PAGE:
Once everything is adjusted, the hitch will lay steady and the ride will be even from one end to the other. Unhitching can be a pain in the butt. You may be tempted to just leave the whole thing on, since you may end up using it again. But a weight distribution hitch, like all tools, should be stored in a proper place when not in use. Just consider the act of attaching and assembling the hitch as a workout and do it when it’s needed.
5. Price is right
Weight distribution hitches do a lot to make hauling heavy equipment over long, winding distances easier. And that comes at a price. While it is a necessary tool for anyone taking expeditions, or who has to transport heavy machinery for work, it’s not a tool that can be skimped on or bought cheap.
It’s also not something you can grab at the last minute most of the time. Since each hitch has to be made for a specific function and capacity, finding the right one can take time and more than one trip to local auto stores.
The good thing about the high cost is the high quality that matches it. A good weight distribution hitch will last as long as you need it, so long as it’s used properly. They only break if the instructions aren’t followed or the load is too heavy. A well maintained hitch can take hundreds of journeys and haul thousands of pounds as needed.
Consider the functions you need your hitch to perform in order to get the best one. For example: Do you plan on backing up with the hitch attached? That’s not a universal feature. Or how about a sway bar? Also not part of the basic design.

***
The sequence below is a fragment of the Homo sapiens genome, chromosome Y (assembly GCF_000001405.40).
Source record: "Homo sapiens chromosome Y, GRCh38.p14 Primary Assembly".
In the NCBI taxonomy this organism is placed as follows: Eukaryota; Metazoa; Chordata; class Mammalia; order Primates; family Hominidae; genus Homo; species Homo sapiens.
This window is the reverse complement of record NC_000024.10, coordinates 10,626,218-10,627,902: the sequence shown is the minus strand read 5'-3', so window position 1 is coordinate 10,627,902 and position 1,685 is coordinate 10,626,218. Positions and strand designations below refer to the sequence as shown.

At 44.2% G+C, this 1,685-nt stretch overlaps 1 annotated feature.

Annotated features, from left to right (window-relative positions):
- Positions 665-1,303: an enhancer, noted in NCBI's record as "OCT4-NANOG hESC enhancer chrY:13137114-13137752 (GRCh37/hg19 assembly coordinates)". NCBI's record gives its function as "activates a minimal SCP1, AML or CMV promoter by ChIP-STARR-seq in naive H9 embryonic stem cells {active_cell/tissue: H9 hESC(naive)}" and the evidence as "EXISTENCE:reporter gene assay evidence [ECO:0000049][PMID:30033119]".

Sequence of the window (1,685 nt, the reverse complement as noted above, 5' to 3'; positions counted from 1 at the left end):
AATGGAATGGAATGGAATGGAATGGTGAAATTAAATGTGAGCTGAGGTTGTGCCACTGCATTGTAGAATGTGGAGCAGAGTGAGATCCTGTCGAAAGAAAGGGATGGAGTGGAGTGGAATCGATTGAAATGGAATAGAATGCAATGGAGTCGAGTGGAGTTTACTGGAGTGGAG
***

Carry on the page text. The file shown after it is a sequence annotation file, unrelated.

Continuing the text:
Some are easier to fit but have much lighter carrying capacity. Are you hauling a whole RV or just a couple of dirtbikes on a trailer rack? Or is it a land moving excavator? Consider the overall usage in your future plans and splurge on the hitch that fits your needs.
They can range from as low as $200 to as high as $1,000. Make a note of all the specifications and see if there is a supply store nearby or online to bring the hitch straight to you.
Investing anywhere from a few hundreds of dollars to thousands of dollars in a weight distribution hitch can dramatically improve your overall towing experience.
However, before investing in a hitch, you want to consider things like how much you’re going to tow, which features you want the hitch to have, and how much you’re willing to pay for it.
It’s a great idea to get in tough with a company that sells hitches such as Andersen Hitches before buying one to make sure it’ll fit your vehicle.